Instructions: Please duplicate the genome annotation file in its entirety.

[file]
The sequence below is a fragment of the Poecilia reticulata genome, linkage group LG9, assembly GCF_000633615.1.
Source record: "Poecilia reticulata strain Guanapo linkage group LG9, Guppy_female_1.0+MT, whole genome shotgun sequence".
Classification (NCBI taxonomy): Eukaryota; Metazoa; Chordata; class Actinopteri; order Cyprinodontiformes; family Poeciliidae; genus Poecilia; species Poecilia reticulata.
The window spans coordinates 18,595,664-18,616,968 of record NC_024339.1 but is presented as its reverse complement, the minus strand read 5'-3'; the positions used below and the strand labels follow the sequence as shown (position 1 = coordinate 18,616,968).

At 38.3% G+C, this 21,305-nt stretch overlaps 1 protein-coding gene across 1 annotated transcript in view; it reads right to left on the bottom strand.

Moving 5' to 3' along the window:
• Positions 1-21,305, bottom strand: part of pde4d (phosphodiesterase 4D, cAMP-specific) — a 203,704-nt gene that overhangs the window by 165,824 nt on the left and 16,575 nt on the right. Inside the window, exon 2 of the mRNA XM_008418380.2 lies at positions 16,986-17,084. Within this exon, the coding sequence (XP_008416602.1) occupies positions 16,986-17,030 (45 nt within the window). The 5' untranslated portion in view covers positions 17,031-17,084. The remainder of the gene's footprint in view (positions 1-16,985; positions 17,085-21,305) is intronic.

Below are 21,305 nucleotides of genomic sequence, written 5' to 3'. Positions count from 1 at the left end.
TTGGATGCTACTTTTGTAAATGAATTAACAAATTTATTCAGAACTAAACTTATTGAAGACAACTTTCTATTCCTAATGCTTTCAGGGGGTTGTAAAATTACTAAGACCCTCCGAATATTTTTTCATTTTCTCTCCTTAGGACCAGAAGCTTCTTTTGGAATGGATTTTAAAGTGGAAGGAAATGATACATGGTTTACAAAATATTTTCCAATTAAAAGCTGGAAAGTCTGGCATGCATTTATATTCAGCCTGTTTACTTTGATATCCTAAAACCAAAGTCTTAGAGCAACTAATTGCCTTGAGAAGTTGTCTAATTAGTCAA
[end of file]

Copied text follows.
The sequence below is a fragment of the Poecilia reticulata genome, linkage group LG9, assembly GCF_000633615.1.
Source record: "Poecilia reticulata strain Guanapo linkage group LG9, Guppy_female_1.0+MT, whole genome shotgun sequence".
Classification (NCBI taxonomy): Eukaryota; Metazoa; Chordata; class Actinopteri; order Cyprinodontiformes; family Poeciliidae; genus Poecilia; species Poecilia reticulata.
The window spans coordinates 18,595,664-18,616,968 of record NC_024339.1 but is presented as its reverse complement, the minus strand read 5'-3'; the positions used below and the strand labels follow the sequence as shown (position 1 = coordinate 18,616,968).

At 38.3% G+C, this 21,305-nt stretch overlaps 1 protein-coding gene across 1 annotated transcript in view; it reads right to left on the bottom strand.

Moving 5' to 3' along the window:
• Positions 1-21,305, bottom strand: part of pde4d (phosphodiesterase 4D, cAMP-specific) — a 203,704-nt gene that overhangs the window by 165,824 nt on the left and 16,575 nt on the right. Inside the window, exon 2 of the mRNA XM_008418380.2 lies at positions 16,986-17,084. Within this exon, the coding sequence (XP_008416602.1) occupies positions 16,986-17,030 (45 nt within the window). The 5' untranslated portion in view covers positions 17,031-17,084. The remainder of the gene's footprint in view (positions 1-16,985; positions 17,085-21,305) is intronic.

Below are 21,305 nucleotides of genomic sequence, written 5' to 3'. Positions count from 1 at the left end.
TTGGATGCTACTTTTGTAAATGAATTAACAAATTTATTCAGAACTAAACTTATTGAAGACAACTTTCTATTCCTAATGCTTTCAGGGGGTTGTAAAATTACTAAGACCCTCCGAATATTTTTTCATTTTCTCTCCTTAGGACCAGAAGCTTCTTTTGGAATGGATTTTAAAGTGGAAGGAAATGATACATGGTTTACAAAATATTTTCCAATTAAAAGCTGGAAAGTCTGGCATGCATTTATATTCAGCCTGTTTACTTTGATATCCTAAAACCAAAGTCTTAGAGCAACTAATTGCCTTGAGAAGTTGTCTAATTAGTCAA